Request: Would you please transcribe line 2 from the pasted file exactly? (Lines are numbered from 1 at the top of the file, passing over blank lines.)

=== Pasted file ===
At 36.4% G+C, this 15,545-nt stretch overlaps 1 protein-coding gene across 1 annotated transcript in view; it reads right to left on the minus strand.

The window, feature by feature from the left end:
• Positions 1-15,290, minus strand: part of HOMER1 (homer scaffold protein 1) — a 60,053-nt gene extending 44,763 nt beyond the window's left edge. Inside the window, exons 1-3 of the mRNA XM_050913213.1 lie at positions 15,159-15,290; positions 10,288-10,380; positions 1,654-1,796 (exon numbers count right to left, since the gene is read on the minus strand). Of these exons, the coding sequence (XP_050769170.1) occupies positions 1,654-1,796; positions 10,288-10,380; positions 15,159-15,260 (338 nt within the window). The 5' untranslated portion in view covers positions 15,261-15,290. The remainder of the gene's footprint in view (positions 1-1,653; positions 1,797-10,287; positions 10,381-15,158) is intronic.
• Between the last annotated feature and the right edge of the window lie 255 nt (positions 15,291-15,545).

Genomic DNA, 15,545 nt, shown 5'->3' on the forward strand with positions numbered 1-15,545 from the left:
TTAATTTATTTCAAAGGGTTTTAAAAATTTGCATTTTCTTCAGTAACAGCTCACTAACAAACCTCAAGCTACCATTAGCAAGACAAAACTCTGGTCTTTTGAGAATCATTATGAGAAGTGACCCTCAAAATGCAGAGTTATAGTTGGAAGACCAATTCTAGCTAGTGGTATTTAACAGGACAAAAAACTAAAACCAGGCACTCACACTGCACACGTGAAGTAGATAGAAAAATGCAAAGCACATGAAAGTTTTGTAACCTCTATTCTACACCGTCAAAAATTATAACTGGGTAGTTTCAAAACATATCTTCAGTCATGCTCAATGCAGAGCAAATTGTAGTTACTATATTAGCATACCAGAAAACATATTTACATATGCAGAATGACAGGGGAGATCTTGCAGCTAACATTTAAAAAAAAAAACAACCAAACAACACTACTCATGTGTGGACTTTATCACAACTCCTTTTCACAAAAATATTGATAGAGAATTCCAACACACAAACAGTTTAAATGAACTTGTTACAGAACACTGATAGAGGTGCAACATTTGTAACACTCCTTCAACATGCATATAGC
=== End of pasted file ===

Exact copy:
The window, feature by feature from the left end: